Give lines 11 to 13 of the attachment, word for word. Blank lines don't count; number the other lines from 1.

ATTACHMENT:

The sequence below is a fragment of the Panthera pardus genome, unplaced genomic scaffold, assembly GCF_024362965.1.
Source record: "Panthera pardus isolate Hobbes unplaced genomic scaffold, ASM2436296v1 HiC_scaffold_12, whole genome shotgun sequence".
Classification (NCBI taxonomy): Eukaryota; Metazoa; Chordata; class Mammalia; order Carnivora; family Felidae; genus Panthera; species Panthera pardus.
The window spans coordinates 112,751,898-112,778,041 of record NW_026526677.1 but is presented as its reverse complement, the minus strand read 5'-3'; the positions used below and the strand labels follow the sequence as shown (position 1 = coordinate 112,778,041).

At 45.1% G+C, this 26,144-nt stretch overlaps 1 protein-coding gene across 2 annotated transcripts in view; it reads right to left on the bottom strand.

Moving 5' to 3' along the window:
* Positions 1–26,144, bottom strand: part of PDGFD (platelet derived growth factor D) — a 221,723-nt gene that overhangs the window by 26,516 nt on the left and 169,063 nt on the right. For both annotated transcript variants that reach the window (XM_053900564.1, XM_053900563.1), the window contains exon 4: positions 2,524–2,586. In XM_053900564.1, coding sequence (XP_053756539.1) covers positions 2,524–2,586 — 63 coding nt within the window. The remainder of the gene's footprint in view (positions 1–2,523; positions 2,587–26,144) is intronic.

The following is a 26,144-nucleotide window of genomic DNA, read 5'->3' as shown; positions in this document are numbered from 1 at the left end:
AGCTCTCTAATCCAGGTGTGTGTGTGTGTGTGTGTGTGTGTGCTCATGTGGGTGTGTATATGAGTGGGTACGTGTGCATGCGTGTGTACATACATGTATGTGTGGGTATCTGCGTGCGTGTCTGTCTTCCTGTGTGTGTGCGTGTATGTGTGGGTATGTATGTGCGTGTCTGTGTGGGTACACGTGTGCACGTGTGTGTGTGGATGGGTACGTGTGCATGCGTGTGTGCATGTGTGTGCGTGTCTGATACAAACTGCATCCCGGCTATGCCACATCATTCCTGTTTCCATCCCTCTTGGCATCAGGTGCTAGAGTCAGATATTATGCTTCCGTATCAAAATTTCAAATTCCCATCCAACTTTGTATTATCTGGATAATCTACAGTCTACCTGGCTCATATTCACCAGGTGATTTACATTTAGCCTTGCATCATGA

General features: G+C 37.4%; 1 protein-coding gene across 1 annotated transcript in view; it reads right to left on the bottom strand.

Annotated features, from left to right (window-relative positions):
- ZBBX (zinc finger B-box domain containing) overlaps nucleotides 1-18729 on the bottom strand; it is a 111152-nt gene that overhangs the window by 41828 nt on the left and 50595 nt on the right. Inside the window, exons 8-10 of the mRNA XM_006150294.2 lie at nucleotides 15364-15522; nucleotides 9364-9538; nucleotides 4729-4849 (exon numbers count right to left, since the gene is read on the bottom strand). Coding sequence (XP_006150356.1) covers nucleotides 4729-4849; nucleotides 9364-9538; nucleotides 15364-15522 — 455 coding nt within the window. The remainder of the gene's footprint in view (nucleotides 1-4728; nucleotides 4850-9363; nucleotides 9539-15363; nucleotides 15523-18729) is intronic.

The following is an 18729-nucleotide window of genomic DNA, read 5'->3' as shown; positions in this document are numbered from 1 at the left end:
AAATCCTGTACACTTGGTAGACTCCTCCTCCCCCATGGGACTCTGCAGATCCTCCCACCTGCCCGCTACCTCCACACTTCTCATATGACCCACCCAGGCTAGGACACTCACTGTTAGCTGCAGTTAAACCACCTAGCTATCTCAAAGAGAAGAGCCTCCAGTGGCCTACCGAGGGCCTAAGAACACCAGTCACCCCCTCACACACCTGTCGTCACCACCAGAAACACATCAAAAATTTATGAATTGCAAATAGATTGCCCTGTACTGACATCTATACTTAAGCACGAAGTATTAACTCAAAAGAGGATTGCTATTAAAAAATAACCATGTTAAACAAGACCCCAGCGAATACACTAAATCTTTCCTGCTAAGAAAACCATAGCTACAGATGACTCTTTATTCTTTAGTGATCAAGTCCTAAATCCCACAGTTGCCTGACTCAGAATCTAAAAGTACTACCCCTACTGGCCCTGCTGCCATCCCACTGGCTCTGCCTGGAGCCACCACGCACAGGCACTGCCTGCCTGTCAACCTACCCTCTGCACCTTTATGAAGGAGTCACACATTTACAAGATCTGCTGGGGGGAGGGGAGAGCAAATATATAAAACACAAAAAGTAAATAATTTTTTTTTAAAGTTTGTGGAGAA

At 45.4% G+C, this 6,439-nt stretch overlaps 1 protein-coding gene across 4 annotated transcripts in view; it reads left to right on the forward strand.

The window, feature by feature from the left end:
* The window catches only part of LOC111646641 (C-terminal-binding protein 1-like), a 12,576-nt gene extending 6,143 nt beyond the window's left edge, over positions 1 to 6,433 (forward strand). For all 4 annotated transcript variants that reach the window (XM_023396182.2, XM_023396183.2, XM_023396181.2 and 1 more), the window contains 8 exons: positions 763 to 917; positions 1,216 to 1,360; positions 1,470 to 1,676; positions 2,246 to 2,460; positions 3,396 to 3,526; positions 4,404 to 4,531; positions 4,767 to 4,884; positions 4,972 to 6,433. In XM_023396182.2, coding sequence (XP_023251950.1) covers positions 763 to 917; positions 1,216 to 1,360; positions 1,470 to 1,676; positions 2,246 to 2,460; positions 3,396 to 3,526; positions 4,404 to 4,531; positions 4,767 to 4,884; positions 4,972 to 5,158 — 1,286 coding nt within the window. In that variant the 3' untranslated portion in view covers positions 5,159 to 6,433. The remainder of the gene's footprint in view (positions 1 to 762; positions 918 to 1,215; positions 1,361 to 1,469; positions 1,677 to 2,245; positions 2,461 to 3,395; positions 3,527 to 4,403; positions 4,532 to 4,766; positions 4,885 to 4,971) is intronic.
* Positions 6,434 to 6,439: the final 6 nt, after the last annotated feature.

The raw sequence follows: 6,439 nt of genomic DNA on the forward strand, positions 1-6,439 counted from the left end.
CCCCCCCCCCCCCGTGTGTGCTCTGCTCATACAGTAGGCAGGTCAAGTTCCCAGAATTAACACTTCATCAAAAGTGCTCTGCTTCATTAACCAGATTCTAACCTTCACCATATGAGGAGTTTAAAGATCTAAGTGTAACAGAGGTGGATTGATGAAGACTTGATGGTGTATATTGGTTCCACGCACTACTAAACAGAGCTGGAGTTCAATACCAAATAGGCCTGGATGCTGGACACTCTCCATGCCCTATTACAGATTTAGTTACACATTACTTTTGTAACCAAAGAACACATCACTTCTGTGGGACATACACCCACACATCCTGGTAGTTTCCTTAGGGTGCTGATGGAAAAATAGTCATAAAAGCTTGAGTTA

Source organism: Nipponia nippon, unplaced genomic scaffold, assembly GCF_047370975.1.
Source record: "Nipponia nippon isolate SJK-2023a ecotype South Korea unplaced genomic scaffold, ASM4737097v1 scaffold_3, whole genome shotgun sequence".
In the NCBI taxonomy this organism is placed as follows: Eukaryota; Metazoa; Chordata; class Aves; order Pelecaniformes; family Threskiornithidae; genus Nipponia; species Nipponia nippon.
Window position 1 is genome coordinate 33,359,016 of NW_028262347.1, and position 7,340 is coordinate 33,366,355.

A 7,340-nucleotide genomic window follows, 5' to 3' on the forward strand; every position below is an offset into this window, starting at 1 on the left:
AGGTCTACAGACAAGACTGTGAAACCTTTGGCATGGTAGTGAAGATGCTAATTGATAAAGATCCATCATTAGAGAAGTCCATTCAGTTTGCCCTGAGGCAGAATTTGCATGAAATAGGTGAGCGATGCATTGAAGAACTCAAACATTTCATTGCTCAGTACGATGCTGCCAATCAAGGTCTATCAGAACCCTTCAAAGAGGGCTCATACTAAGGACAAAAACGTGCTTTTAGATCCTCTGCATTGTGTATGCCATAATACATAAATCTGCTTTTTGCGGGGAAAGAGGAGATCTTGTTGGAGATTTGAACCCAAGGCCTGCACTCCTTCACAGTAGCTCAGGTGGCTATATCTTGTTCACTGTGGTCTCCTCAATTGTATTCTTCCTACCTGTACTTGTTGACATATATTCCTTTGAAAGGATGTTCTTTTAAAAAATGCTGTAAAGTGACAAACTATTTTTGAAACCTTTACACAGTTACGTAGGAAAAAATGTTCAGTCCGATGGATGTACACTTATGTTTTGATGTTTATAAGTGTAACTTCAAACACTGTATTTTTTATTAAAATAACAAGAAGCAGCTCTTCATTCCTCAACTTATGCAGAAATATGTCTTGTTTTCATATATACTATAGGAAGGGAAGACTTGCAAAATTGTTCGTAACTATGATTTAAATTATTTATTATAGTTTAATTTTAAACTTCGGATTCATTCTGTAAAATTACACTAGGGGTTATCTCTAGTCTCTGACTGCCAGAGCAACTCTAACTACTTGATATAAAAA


Annotated features, from left to right (window-relative positions):
- ZBBX (zinc finger B-box domain containing) overlaps nucleotides 1-18729 on the bottom strand; it is a 111152-nt gene that overhangs the window by 41828 nt on the left and 50595 nt on the right. Inside the window, exons 8-10 of the mRNA XM_006150294.2 lie at nucleotides 15364-15522; nucleotides 9364-9538; nucleotides 4729-4849 (exon numbers count right to left, since the gene is read on the bottom strand). Coding sequence (XP_006150356.1) covers nucleotides 4729-4849; nucleotides 9364-9538; nucleotides 15364-15522 — 455 coding nt within the window. The remainder of the gene's footprint in view (nucleotides 1-4728; nucleotides 4850-9363; nucleotides 9539-15363; nucleotides 15523-18729) is intronic.

The following is an 18729-nucleotide window of genomic DNA, read 5'->3' as shown; positions in this document are numbered from 1 at the left end: